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Audi A3 review

Originally launched in 1991, the Audi A3 is now in its third generation and selling better than ever. In the UK, 2015 was its best year yet with 47,653 registrations, putting it in 8th place overall.

Audi’s not one to stand back, and just four years after the introduction of the current version, the whole range has received an update.

A facelift infers that the changes are simply cosmetic, but the fact is that there’s more to the ‘new’ A3 than meets the eye.

Audi A3

Yes, the exterior tweaks are subtle, but when the refreshed and outgoing cars are parked alongside each other, the 2016 model is definitely sharper.

The most obvious changes are the new headlights and deep grille at the front, echoing the A4 and Q7 launched in 2015, plus A4-esque rear light clusters with mesmeric pulsing indicators. Xenon headlights with LED daytime running lights are now standard, while matrix LED headlights are offered as an option.

It’s inside that the changes are mostly noticeable – if you’re into tech and connectivity.

Audi A3 virtual cockpit

For instance, the Audi virtual cockpit is now available for the A3. First seen in the TT, it’s a digital dashboard which allows the driver to toggle between various viewing options – there’s everything from traditional dials to Google Earth sat nav.

Audi’s MMI (infotainment system) has also had an update. It’s now simpler to use, while voice control and a touch-sensitive pad are now available.

Cruise control, light and rain sensors, plus three-spoke multi-function steering wheel are now standard. And there’s more – place your smartphone in the optional Audi Phone Box at the rear of the centre console and it will now charge wirelessly, plus two phones can now be connected via Bluetooth.

Audi A3

Audi has also introduced various driver assistance systems, including traffic jam assist system, which works together with adaptive cruise control (ACC) to keep you a safe distance from the car in front. It can automatically set off again after a short stop.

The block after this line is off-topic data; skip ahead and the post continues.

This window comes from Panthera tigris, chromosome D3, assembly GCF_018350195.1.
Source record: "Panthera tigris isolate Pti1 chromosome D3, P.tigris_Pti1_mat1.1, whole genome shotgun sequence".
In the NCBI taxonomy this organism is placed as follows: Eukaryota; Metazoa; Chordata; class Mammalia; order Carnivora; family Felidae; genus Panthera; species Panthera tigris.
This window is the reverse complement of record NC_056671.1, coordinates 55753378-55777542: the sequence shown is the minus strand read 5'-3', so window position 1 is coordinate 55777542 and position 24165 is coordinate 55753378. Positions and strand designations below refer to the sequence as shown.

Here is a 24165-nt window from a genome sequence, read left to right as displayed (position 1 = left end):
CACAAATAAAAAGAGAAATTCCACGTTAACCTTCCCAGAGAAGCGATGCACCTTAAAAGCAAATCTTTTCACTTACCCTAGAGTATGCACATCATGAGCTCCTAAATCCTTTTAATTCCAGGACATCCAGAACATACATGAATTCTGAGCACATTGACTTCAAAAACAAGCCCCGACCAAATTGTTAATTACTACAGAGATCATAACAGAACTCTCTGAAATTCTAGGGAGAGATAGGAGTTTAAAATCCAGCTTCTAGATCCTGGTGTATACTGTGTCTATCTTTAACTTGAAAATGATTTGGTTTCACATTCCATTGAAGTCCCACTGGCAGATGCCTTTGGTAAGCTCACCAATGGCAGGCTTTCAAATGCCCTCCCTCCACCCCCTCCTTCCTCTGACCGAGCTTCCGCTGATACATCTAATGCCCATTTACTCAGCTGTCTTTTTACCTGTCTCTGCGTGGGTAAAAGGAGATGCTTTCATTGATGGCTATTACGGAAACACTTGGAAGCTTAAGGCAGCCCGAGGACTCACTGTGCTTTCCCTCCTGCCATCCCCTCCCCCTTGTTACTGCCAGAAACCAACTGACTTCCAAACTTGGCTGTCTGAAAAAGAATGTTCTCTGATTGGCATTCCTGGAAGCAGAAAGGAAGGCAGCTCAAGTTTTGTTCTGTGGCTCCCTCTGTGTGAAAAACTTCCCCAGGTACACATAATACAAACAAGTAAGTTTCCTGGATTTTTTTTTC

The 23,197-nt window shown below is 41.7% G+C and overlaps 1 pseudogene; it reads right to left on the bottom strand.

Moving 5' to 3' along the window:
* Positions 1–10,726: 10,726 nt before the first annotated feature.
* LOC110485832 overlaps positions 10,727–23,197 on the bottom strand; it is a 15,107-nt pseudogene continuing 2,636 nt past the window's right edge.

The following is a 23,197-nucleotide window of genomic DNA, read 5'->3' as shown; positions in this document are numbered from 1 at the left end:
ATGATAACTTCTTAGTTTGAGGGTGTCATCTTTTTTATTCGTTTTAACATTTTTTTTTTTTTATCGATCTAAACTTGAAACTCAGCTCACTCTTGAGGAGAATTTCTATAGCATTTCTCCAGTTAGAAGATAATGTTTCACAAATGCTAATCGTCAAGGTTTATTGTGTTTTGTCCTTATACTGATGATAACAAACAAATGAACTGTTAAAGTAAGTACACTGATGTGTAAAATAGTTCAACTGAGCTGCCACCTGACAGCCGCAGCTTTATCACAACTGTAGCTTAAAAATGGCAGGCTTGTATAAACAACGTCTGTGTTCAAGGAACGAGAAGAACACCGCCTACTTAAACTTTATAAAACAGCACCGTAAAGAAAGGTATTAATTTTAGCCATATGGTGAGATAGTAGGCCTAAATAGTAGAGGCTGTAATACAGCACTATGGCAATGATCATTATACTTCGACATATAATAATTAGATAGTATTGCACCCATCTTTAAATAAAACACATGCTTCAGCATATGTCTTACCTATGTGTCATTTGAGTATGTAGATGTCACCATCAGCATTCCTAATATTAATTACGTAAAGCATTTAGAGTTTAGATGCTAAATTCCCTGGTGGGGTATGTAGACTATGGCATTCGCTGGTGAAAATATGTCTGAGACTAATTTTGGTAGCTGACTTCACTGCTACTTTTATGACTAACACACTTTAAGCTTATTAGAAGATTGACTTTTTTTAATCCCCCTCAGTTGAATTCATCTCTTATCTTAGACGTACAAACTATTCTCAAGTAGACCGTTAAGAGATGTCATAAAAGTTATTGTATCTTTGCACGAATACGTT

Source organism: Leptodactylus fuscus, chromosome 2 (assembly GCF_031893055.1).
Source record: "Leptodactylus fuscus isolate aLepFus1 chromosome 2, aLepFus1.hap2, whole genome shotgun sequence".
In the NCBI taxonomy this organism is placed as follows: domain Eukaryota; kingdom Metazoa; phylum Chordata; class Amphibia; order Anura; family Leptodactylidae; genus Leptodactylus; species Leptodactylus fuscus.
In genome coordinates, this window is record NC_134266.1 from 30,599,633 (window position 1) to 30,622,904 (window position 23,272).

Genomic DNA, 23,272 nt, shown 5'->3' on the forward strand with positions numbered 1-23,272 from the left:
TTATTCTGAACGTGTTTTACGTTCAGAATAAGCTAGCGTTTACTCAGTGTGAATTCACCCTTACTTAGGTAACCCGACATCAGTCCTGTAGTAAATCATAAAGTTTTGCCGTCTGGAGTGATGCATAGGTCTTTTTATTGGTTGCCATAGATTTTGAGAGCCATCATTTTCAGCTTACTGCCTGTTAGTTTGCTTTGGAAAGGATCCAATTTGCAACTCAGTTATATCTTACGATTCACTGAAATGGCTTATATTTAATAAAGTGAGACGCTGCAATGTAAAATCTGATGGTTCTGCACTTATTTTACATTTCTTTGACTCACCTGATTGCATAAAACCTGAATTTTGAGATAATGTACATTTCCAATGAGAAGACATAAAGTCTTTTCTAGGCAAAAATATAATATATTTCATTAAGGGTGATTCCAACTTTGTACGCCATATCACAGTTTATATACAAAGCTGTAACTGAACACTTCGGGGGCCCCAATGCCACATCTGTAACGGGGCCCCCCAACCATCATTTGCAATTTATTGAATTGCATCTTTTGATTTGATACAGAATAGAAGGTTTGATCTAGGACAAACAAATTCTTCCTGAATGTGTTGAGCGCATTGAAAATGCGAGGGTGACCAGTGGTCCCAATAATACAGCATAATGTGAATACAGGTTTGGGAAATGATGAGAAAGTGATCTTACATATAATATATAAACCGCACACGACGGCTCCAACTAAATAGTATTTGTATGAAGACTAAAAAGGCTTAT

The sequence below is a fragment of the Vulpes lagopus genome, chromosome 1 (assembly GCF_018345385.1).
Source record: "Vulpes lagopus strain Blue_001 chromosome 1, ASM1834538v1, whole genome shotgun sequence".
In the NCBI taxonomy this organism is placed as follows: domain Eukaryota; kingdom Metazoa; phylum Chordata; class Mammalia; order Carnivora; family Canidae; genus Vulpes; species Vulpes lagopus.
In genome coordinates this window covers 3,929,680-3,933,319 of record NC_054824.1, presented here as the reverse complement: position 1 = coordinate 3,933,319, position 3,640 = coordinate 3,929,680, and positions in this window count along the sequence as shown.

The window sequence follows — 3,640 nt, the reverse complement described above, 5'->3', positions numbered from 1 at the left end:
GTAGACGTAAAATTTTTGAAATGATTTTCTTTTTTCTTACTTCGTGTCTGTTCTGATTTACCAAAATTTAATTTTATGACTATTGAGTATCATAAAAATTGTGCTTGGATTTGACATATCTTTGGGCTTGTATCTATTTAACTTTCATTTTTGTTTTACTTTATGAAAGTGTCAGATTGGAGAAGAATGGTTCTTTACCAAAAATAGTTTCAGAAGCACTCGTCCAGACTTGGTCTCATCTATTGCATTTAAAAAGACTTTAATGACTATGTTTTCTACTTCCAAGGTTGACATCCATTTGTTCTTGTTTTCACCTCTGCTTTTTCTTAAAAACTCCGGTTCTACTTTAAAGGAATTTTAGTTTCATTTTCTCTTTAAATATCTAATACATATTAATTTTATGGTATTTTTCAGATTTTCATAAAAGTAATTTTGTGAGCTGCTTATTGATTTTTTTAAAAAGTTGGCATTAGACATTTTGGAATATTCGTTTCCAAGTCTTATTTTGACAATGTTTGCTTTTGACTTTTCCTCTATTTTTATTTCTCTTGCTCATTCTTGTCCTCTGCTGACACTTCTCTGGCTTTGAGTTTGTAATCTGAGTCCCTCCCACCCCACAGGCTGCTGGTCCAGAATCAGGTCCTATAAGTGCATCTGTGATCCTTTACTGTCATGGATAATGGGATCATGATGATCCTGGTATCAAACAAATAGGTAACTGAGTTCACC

Cross-traffic assist can be specified too. It warns of oncoming traffic when slowly backing out of a drive, for example.

Finally, there are six engines in the new A3 line-up (three petrol and three diesel units) and, of course, four body shapes – three and five-door Sportback (hatchback), Saloon and Cabriolet. There are also high spec and performance S3 and RS3 versions of the A3.

Audi A3

I tried all four body styles with three engines – the 1.4 TFSI, plus 1.6 and 2.0-litre diesel units (sadly the superb new three-cylinder 1.0 TFSI first seen in the A1 was not available). Whichever shape or engine rocks your boat, they all have different characteristics, but essentially the evergreen A3 is still a premium choice in the mid-size sector.

If it’s economy you’re after, the pick of the engines has to be the 1.6-litre diesel which is capable of a claimed 78.5mpg with CO2 emissions of just 107g/km, resulting in £20-a-year road tax.

The A3 range caters for all tastes. At a basic £22,480 before extras, the three-door Audi A3 1.6 TDI (110PS) in Sport trim was the best combination of value for money, economy and driving enjoyment for me, though the five-door version might be more practical.

Audi A3

The Vegas yellow convertible was fun and the 1.4-litre petrol engine was smooth and responsive, while the 7-speed S tronic automatic transmission was suitably slick. However, rear legroom is modest and fitting the large wind deflector robs space from the rear. The basic convertible costs £31,440, though extras on the car we tested brought the final cost to £40,280.

The saloon was spacious with room for four adults and a large boot. It was fitted with the 2.0-litre diesel which is a definite step up in terms of torque from the 1.6. For the record, it has a top speed of 139mph, can reach 62mph in 8.8 seconds can return a shade over 60mpg.

Starting at £28,700, the A3 Saloon 2.0 TDI S line (150PS) S tronic we tested had various options bringing the final price up to £38,795.

Verdict: The Audi A3 range is classy with sharp looks, excellent build-quality, good choice of engines, refinement and lots of toys – just don’t go mad with the optional extras.

Review: @garethherincx

About Gareth Herincx

Gareth is a versatile journalist, copywriter and digital editor who's worked across the media in newspapers, magazines, TV, teletext, radio and online. After long stints at the BBC, GMTV and ITV, he now specialises in motoring.

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